Recording of “Sonic Attack” in Cuba Was Crickets: Scientists
Recording of “Sonic Attack” in Cuba Was Crickets: Scientists

Recording of “Sonic Attack” in Cuba Was Crickets: Scientists

Biologists say a sound suspected to have caused headaches, nausea, and possible brain damage among diplomats is actually of insects chirping.

kerry grens
Kerry Grens

Kerry served as The Scientist’s news director until 2021. Before joining The Scientist in 2013, she was a stringer for Reuters Health, the senior health and science reporter at...

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Jan 7, 2019

ABOVE: US embassy in Havana, Cuba

A recording of a high-pitched sound thought to be connected to a possible “sonic attack” on diplomats in Cuba is actually the calls of a cricket, scientists who analyzed the tape reported last week (January 4) at the annual meeting of the Society of Integrative and Comparative Biology in Tampa, Florida.

“There’s plenty of debate in the medical community over what, if any, physical damage there is to these individuals,” Alexander Stubbs of the University of California, Berkeley, tells The New York Times. “All I can say fairly definitively is that the A.P.-released recording is of a cricket, and we think we know what species it is.”

The Associated Press (AP) distributed the recording of the sound in October 2017. The news outlet did not disclose where it had received the tape, which it noted at the time “sounds sort of like a mass of crickets.” During that year and the one prior, US diplomats in Cuba had complained of headaches, nausea, dizziness, and other symptoms. Some also reported hearing a piercing noise—the one caught on tape.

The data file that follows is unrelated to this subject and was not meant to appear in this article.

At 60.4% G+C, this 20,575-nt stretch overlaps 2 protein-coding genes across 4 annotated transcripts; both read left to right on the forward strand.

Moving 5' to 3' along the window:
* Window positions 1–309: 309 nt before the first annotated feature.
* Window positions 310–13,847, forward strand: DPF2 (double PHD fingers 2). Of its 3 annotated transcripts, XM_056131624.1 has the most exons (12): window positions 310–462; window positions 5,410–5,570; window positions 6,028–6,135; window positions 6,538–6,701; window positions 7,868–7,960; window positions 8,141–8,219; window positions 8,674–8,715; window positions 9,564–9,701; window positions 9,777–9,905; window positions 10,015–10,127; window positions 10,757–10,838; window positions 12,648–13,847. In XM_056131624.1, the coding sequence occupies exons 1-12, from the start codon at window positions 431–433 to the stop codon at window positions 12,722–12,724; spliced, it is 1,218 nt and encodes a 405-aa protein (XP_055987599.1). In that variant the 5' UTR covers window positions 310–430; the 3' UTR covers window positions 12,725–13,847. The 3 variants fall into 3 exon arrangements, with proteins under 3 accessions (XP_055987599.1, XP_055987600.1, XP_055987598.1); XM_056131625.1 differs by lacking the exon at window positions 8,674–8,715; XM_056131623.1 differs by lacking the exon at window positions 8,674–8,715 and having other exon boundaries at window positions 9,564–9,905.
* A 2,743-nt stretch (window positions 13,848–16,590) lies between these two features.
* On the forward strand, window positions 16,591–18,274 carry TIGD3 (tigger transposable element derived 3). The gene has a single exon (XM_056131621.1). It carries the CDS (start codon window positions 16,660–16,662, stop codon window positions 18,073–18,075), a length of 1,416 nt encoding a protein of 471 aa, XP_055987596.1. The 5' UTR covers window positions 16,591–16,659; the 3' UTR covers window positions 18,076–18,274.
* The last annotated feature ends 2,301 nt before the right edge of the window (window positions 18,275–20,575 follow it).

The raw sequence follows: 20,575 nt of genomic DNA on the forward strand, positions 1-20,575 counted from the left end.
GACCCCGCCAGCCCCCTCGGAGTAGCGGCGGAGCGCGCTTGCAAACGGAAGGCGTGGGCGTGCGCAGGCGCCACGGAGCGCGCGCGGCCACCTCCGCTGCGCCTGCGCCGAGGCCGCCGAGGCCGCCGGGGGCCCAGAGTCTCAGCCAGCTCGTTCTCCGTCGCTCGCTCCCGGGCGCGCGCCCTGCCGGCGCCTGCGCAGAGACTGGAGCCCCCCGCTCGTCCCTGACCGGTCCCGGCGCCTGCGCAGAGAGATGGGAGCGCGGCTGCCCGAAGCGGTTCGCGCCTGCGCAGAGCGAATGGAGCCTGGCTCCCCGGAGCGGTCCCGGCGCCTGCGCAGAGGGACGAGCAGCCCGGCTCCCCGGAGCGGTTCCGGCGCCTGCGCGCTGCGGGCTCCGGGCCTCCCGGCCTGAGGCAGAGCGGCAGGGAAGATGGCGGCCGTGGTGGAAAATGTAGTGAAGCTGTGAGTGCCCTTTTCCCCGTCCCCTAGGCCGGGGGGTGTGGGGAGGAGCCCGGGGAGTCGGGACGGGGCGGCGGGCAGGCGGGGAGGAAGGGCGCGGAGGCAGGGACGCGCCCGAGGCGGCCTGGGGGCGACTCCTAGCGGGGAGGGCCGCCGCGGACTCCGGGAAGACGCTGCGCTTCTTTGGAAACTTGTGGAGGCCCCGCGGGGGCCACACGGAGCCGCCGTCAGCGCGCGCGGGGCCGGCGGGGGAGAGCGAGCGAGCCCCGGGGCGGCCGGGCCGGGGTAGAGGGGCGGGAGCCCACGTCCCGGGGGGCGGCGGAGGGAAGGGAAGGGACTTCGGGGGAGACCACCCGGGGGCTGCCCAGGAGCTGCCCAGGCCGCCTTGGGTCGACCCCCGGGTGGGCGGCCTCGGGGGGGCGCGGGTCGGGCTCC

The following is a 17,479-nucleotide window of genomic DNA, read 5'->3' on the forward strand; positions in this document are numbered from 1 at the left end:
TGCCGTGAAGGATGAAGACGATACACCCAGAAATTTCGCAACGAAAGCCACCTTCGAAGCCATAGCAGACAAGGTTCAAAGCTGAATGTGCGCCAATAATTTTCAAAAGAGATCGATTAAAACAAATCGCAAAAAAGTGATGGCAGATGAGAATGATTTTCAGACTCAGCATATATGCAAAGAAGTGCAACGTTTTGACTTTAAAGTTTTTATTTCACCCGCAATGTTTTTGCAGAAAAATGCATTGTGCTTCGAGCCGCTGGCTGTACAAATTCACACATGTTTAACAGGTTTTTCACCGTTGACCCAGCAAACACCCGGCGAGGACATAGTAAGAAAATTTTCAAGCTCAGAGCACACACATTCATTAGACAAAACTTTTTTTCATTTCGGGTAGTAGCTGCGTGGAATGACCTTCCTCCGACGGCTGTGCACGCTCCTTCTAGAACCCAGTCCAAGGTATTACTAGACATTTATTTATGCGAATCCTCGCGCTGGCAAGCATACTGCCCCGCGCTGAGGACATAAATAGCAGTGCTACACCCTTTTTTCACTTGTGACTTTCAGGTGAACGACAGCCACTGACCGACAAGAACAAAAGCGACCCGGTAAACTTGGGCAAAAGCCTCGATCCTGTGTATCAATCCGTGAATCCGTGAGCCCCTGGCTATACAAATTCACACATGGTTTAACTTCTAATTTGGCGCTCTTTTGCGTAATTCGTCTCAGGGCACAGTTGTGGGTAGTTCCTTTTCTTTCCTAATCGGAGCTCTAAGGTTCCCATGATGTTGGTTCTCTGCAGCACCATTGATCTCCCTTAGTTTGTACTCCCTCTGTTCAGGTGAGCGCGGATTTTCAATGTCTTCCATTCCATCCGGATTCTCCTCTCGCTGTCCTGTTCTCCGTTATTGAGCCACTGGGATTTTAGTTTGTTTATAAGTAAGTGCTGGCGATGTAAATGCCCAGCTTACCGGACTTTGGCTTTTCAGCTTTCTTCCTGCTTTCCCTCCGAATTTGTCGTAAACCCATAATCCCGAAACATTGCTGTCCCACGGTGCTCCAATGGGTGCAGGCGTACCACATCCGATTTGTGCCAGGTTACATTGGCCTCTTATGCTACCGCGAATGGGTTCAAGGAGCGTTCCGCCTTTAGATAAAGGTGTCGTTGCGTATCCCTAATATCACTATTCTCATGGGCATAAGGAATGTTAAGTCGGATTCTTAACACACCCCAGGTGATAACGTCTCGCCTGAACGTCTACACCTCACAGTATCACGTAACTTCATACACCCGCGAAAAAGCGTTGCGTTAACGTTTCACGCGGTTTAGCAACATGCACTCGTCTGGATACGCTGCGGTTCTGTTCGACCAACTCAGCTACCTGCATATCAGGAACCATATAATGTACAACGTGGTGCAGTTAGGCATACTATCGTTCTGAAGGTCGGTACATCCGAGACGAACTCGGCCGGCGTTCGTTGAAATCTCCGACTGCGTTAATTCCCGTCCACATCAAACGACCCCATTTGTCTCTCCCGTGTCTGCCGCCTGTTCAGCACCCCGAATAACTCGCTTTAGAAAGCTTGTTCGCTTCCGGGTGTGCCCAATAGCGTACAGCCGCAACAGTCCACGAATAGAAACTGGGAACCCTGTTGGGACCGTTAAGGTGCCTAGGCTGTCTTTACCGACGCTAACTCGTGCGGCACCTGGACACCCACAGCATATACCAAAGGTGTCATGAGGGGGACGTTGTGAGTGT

Doctors found that the diplomats had suffered brain injuries. For instance, in JAMA last year, physicians concluded that the patients they examined “sustained injury to widespread brain networks without an associated history of head trauma,” and that all had been exposed to unidentified “audible and sensory phenomena.”

For Fernando Montealegre-Zapata, a professor of sensory biology at the University of Lincoln in the UK, the sound reminded him of the crickets he collected as a child, according to The Guardian. So he and Stubbs searched a database of insect sounds to see if any matched the tape from the AP

The Indies short-tailed cricket, Anurogryllus celerinictus, was close, but not a perfect fit. Perhaps, they reasoned, it was because the Cuban tape was made indoors, while the recording in the database came from outdoors. When the scientists played the cricket call from the database in a room to capture possible echoes that might have occurred when the Cuban sound was taped, the sound features were more aligned with those of the “sonic attack” recording.

“The paper shows how the cricket’s song could, when echoes to be expected in an indoor setting are taken into account, produce sounds strikingly, and quantitatively, similar to that provided by the AP,” Gerald Pollack, who studies sensory biology at McGill University in Montreal, tells The Guardian. “I find this a completely plausible explanation.”

Douglas Smith, a coauthor of the JAMA study who studies neurotrauma at the Perelman School of Medicine at the University of Pennsylvania, tells the Times that patients heard a range of sounds, and some none at all. “These patients have gone through a lot,” he says. “I would like to know what the sounds are, but for us the more important thing is really what’s going on in the patients’ brains and what we can do about it.”